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Orioles' Tim Beckham starts big September off in productive fashion

When Tim Beckham first arrived in Baltimore last August, nights like his four-hit game in the Orioles’ 5-4 walk-off loss to the Kansas City Royals were far more common.

A year’s worth of inconsistency and injuries have kept him from replicating that memorable start. But after a challenge to the infield about what’s expected of them down the stretch as the Orioles continue to examine what they have these days, there’s hope that Beckham’s final month of the season continues down this path.

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“Timmy was in the middle of everything,” manager Buck Showalter said. “I thought he played well defensively, and the whole infield defense has done a lot better in the last, I think, couple of weeks.

“But Timmy, he wasn’t too happy about last night. I knew that he came in here — the home run he hit, that ball was really, really hit well. I’m hoping Timmy finishes strong here in September.”

Beckham, who raised his average from .216 to .227 with the 4-for-4 effort, said he felt like he was too passive in Friday’s series opener.

“You know I’m an aggressive hitter, and I wanted to stay aggressive,” Beckham said. “Felt like I took a couple of pitches I could hit the night before and I just wanted to go out there and stay aggressive and see a pitch I could handle.”

That was his approach on what for a moment would have been the game’s defining hit.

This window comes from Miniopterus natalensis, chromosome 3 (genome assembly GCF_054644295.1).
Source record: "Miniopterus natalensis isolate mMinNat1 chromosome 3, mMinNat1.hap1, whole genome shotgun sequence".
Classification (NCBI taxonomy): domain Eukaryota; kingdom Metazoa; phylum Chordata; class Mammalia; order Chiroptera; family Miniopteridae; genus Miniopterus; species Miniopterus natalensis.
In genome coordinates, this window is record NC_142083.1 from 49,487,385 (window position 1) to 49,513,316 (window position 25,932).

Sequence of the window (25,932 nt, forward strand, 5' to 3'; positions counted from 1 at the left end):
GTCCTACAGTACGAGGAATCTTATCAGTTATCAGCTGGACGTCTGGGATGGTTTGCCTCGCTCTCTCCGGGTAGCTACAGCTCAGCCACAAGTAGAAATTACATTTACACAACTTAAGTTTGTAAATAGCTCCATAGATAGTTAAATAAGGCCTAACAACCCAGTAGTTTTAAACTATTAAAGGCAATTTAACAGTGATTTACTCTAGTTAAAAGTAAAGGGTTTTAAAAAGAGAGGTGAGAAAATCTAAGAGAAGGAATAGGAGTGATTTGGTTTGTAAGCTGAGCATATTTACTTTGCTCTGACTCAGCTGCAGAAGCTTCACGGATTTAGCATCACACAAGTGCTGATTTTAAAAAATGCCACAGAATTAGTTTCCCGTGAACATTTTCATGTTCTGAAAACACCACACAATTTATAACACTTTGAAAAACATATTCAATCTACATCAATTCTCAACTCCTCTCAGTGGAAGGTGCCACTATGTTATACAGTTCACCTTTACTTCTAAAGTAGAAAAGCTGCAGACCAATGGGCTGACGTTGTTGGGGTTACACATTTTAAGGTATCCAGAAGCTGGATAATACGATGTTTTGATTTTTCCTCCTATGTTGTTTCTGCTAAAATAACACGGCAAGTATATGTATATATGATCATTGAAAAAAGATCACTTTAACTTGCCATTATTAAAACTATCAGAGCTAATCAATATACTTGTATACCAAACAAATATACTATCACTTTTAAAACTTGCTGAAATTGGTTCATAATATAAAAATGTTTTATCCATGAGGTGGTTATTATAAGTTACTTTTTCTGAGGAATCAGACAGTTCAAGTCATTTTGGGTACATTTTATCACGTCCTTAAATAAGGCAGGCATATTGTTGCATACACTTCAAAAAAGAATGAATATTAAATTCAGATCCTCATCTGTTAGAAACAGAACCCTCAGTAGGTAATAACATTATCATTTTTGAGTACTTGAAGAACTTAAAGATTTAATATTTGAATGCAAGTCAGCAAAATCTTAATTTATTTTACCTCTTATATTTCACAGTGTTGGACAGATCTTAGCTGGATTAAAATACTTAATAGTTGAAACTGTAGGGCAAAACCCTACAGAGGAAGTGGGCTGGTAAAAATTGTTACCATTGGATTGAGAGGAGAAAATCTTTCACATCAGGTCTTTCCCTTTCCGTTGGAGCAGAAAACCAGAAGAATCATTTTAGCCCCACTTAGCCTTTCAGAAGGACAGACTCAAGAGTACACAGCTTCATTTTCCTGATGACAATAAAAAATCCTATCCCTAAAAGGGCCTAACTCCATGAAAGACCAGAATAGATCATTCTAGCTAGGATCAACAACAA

His double down the left-field line only narrowly nicked the top of the wall on the hop and thus allowed right fielder Adam Jones to score from first base in the Orioles’ two-run eighth, putting them up 4-3. Before that, Beckham singled in the second inning, hit his 10th home run of the season in the fourth and singled again in the sixth.

Showalter was heartened by seeing that response from Beckham after the entire group was challenged in a meeting before the game. Beckham tried to leave that in the clubhouse.

“Once you are in between the white lines, man, you don’t think about any of that,” Beckham said. “You know in between the white lines, you know production is expected and you want to help the team win ballgames.”

That Beckham found himself in the thick of the Orioles’ offense was a welcome sight for the visitors, who quickly became accustomed to him helping them do that last August, and have seen their collective fortunes fall as precipitously as Beckham’s.

He tore out to a .394/.417/.646 start with 18 extra-base hits in August after the Orioles acquired him July 31, 2017 for minor league right-hander Tobias Myers. But Beckham collapsed down the stretch with a final month in which he hit just .180.

He was batting .179 this season when a lingering groin injury required core muscle surgery in April, and has hit .244 in 56 games since returning in late June. But with the Orioles’ July fire sale leaving them bereft of much experience, Beckham takes on a prominent role in the present as the team looks to see what the future is with him.

He might cede some shortstop time to Jonathan Villar to allow the Orioles to evaluate the recent trade acquisition in that spot, which could move Beckham around the infield further.

“I met with all the infielders here today about as far as moving guys around to make sure we get a good look at a lot of things,” Showalter said.

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